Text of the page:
• Range to First Bounce determines approximately when the debris will first contact the ground plane.  However, since the velocities are randomly generated, not all fragments will reach this distance.  Think of it as the maximum range your debris can fly.
  • Sweep determines how round the explosion is.  It has a minimum of a 10 degree arc, and a maximum of 360 degrees.
  • As the name implies, Ground Plane Scale simply adjusts the size of the ground plane.  Make sure the ground plane is slightly larger than Range to First Bounce, otherwise your fragments may appear to fall off the edge of the world.

Part 2: Simulation and Baking

Now that you have you’ve chosen your explosion type, added dynamics, and adjusted the parameters, it’s time to start the simulation.  Press the Easy Bake tab shown in Figure 2-1.

Step 1)  Play the simulation as is. Figure 2-1
This will show you what the default simulation looks like.  From there, you have a few options.

  • If you are happy with the results, go to Step 2.  
  • If you are happy with range and sweep, but unhappy with the distribution pattern, Do the following in order:
    • Press REWIND - This takes you back to frame 0.
    • Press RANDOMIZE - This will recalculate the velocities and angles, creating a new distribution pattern.  You can do this as often as you like, until you get the results you want.
    • Press PLAY to re-run the simulation.
  • If the Range and Sweep are not to your liking, return to the Setup tab, adjust those values, and return to Easy Bake to run the simulation again.



Step 2)  Bake the keyframes.
Take note of  when the debris fragments stop moving in the simulation.  This will be your Stop Frame.  The Start Frame should be either 0 or 1.  Enter those values in the fields, and then press BAKE ANIMATION.

That’s it!  You now have a realistic explosion.  Just add a particle system or two, and you have a really convincing effect.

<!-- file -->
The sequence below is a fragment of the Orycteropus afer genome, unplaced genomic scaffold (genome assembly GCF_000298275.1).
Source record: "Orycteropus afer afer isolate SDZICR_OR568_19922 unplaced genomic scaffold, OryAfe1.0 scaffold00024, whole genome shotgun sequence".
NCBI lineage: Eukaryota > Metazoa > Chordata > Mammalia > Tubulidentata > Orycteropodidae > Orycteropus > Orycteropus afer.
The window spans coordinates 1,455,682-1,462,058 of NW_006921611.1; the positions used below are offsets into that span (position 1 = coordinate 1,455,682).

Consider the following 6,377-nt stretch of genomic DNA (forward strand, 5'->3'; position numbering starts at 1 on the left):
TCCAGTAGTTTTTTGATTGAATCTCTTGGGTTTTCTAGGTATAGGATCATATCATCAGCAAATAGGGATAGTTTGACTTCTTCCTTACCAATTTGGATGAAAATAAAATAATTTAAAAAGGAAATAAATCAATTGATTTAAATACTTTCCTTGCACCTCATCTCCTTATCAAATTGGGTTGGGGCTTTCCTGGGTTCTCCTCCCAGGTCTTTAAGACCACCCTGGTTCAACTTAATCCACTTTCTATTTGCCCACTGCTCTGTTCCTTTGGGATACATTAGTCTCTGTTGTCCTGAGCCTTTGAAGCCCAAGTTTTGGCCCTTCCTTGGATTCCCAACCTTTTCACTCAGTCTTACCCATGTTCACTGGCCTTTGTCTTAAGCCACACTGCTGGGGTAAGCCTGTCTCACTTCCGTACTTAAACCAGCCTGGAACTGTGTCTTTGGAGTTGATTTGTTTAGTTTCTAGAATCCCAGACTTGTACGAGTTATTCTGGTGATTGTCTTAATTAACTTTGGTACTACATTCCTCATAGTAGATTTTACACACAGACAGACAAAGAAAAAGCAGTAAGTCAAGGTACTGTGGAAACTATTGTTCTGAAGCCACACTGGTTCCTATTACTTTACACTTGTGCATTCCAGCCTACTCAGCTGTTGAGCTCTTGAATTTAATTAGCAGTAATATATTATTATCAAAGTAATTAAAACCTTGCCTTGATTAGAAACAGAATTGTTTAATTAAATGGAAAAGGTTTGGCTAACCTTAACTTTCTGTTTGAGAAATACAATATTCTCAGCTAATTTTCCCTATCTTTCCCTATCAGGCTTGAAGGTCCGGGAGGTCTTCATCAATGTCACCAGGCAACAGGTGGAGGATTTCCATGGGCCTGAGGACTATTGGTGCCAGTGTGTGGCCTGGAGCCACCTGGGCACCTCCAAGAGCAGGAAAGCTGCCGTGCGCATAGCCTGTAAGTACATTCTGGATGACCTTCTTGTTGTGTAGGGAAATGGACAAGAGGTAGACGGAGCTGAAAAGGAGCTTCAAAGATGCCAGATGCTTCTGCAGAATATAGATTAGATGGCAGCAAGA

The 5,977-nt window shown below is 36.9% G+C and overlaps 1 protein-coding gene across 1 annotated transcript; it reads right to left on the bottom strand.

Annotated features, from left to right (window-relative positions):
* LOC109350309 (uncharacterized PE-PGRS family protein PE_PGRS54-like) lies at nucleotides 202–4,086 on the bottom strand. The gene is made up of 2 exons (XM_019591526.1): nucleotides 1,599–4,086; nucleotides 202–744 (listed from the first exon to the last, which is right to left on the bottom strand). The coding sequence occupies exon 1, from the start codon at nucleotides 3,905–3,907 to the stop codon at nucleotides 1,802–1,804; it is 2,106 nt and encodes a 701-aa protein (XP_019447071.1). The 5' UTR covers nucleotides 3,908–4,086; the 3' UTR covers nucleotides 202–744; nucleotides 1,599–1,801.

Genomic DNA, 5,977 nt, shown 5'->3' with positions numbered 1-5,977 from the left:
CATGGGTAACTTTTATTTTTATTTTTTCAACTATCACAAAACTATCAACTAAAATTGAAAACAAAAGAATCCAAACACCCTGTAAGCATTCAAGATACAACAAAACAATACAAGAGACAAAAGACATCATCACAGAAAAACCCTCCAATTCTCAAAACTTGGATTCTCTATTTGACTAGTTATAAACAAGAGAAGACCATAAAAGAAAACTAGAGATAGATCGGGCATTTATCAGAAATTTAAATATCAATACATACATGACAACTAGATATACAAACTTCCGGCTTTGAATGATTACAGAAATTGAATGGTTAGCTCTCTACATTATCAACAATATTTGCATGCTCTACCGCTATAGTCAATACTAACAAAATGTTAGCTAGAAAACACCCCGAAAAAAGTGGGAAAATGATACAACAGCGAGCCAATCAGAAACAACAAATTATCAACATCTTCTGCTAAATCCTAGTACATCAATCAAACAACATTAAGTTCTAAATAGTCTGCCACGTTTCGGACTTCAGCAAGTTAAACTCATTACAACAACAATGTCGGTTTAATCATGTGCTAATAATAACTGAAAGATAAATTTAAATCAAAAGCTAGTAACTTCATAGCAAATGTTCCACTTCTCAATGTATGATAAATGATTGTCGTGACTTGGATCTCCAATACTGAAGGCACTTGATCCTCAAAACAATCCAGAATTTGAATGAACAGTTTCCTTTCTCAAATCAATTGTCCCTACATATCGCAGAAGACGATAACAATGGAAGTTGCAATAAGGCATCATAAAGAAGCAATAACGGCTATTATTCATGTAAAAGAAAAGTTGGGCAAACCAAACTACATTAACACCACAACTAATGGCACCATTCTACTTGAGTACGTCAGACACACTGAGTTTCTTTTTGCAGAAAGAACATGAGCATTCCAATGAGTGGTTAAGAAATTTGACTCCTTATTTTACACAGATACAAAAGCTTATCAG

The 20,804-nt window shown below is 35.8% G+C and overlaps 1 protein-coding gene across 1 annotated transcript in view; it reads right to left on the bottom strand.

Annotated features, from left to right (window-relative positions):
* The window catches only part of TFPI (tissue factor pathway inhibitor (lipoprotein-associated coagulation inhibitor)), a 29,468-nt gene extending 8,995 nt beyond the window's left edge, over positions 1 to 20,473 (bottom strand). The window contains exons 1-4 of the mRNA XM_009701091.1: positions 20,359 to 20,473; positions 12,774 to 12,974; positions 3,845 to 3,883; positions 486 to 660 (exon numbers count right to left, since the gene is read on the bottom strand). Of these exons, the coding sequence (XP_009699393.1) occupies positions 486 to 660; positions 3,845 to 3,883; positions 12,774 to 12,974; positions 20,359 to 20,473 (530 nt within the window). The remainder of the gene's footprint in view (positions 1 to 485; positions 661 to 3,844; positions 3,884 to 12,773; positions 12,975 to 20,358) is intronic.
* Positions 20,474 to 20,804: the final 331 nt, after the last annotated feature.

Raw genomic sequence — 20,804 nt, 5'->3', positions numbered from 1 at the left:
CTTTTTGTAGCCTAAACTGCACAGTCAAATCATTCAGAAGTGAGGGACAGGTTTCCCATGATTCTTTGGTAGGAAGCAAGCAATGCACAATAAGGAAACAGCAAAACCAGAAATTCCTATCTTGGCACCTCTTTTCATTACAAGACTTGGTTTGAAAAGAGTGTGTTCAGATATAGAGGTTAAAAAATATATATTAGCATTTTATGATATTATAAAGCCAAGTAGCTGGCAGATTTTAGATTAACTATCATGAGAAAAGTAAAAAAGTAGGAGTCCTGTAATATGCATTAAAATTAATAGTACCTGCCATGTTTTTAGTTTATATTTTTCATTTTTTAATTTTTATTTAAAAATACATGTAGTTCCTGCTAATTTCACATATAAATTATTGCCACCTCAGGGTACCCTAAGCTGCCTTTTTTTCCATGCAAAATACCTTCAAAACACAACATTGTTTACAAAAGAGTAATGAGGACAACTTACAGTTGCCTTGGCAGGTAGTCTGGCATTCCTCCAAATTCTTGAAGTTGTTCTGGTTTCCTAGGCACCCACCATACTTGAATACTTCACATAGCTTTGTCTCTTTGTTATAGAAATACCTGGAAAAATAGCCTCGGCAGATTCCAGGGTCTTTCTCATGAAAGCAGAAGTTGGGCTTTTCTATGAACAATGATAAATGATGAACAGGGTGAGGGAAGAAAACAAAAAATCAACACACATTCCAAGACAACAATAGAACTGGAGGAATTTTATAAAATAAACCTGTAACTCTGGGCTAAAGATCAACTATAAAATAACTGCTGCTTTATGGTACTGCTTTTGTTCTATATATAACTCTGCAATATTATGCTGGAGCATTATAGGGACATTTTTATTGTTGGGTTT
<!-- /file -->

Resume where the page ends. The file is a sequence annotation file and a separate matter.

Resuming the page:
Part 3: Cleanup and Customization

Now that you have you’ve chosen your explosion type, added dynamics, and adjusted the parameters, it’s time to start the simulation.  Press the Clean up Scene tab (Figure 3-1).

Step 1)  Press the Clean Up Scene tab.Figure 3-1
This will remove all rigid bodies, and other dynamics components that are no longer needed.






Step 4) Customize your simulation.
There may be situations in which a simple ground plane isn’t going to effectively model your simulation.  One example from my own work, was creating an explosion inside a mine tunnel.  I didn’t want geometry passing through the walls and reappearing elsewhere in the scene, so I needed to use the geometry created by the environment artist.
Doing this requires only a few relatively simple steps.

  • Delete the ground plane.
  • Import your geometry.
  • Place your environment geometry around the origin.  All of KaBOOM!s dynamics assume the origin as the center of the explosion.  Once baked, you can move the effect to another world position.
  • Make sure your environment geometry is selected.
  • From the Soft/Rigid Bodies menu in Maya, choose Passive Rigid Body.
  • Run the simulation as outlined in Part 2.

That should do it.  You will need to note the rotation and position of the environment geometry, so the effect can be placed properly when that environment geometry is moved back to its original position.